The Decision to Hike: Forcing a Change

Those pesky thoughts…

No matter where I am, I often find myself thinking about thru hiking.  Those thoughts filter into my mind, like the morning light filtering through the trees.  I think back to my thru hikes of the Appalachian Trail and Long Trail.  I think about the other trails that I wish to undertake in the future.  Envisioning what a new trail would be like, in a landscape that I’ve never been.  These thoughts probably happen to you, too… while at work, sitting in traffic, cooking dinner, or at any other random time.  Yet, it isn’t until you form a concrete decision to hike, that you truly harness those wandering thoughts.  Those thoughts are about to turn into actions.

The planning of a hike usually gets all of the attention.  However, before the plan, comes the decision.  Deciding to embark on a hike is one of the most consequential decisions you will ever make.  If you think I am being dramatic, I ask you to please bear with me.  Everyone’s decision why to hike is different.  And what we endure after the trail ends will be different, too.  But before I get too ahead of myself, let’s talk about the decision making process that leads up to your hike.

The Build-Up

Most hikers I know attempt hikes during what I call a ‘transition period’.  Perhaps it’s not until after a graduation or losing a job that you can finally go on that hike.  These individuals are presented with a window of time following a change in their lives.  In turn, they have decided the only logical thing to do is follow their dreams.  However, on the flip side, not everyone is graced with a foreseeable transition that practically begs them to pursue their hike.  Thus, there are quite a few hikers that purposefully upend their lives, forcing a change, just to go on that hike that’s been in their thoughts.  This subset of hikers fascinates me.  They possess an ability to drop almost everything and with no guarantees.  This would leave some of us quivering in our trail runners.  They have made their decision– and there’s no looking back.

Individuals that possess these methods of operation tend to have an unshakeable confidence in themselves.  Furthermore, they trust wholeheartedly in their ability to figure things out on the go.  This confidence is handy on the trail but it also helps once the hike is over.  Things such as what to do about a job and finding a place to live after the hike doesn’t seem to phase these folks.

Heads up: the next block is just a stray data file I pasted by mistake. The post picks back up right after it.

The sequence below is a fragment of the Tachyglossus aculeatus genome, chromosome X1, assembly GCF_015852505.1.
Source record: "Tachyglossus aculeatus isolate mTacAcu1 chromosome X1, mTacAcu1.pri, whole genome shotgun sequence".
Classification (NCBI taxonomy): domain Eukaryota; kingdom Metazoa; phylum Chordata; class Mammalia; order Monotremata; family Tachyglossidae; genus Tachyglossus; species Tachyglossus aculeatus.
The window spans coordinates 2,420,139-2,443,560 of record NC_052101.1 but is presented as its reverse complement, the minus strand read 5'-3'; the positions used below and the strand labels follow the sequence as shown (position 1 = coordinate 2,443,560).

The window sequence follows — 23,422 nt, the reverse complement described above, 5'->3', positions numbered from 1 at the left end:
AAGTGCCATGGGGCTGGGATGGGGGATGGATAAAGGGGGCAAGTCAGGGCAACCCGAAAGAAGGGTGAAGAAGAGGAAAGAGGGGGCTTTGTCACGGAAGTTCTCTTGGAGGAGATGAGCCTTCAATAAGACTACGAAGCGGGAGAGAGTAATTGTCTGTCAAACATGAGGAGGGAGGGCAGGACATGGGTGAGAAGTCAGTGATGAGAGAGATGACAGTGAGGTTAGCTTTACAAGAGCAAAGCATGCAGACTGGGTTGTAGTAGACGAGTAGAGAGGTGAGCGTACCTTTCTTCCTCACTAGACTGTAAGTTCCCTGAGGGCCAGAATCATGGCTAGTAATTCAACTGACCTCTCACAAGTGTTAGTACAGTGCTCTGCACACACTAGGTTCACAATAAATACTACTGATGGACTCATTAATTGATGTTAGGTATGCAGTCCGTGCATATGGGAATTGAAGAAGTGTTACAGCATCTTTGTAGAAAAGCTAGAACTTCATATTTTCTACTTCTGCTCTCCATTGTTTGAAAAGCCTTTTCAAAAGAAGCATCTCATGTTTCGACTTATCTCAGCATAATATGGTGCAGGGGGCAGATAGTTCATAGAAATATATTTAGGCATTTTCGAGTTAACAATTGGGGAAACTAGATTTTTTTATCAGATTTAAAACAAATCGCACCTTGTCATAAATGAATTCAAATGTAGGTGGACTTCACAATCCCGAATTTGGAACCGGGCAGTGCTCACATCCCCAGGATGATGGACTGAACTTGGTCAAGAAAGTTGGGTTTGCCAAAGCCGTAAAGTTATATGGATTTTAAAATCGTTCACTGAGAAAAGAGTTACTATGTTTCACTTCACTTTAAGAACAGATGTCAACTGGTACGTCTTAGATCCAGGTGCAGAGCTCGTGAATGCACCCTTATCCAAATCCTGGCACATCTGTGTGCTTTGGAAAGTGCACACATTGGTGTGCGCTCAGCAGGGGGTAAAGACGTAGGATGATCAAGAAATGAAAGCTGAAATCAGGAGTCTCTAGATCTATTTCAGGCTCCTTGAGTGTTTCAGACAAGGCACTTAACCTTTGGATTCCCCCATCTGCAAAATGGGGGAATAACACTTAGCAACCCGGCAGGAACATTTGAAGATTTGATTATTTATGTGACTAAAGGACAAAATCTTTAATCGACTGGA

The Decision

The decision to go hiking can be years or just weeks in the making.  Regardless of which one you initiate, you do still need some sort of plan.  You will need to ensure things continue to run smoothly while you’re away.  A little planning goes a long way.  There’s nothing worse than having to suspend a hike to take care of something that could have been prevented before leaving.  Things such as storing the belongings you are not taking with you, what to do with pets, how to pay bills, etc. need to be sorted out before leaving.  With those things said, the actual decision to hike is paramount.  Deciding what pieces of gear to bring pales in comparison to your decision to be out there in the first place.

Forcing a change can certainly be scary, exciting, and anything in between.  It could be a dead end job, wanting to relocate to a nicer area, ending a toxic relationship, or just a need for a change that may have you thinking – and deciding – on a hike in the interim of you pursuing a much bigger picture.  Most of us know that hitting the pause button on life to hit the trail can be beneficial.  What is beneficial, specifically, is that you are likely to have embarked on a far greater journey than just the journey the actual hike will provide.

I say go for it!  Decide.  Then plan.  Those that never actively pursue their dreams will soon be wishing one day that they had.

Taken on the Long Trail in Vermont.

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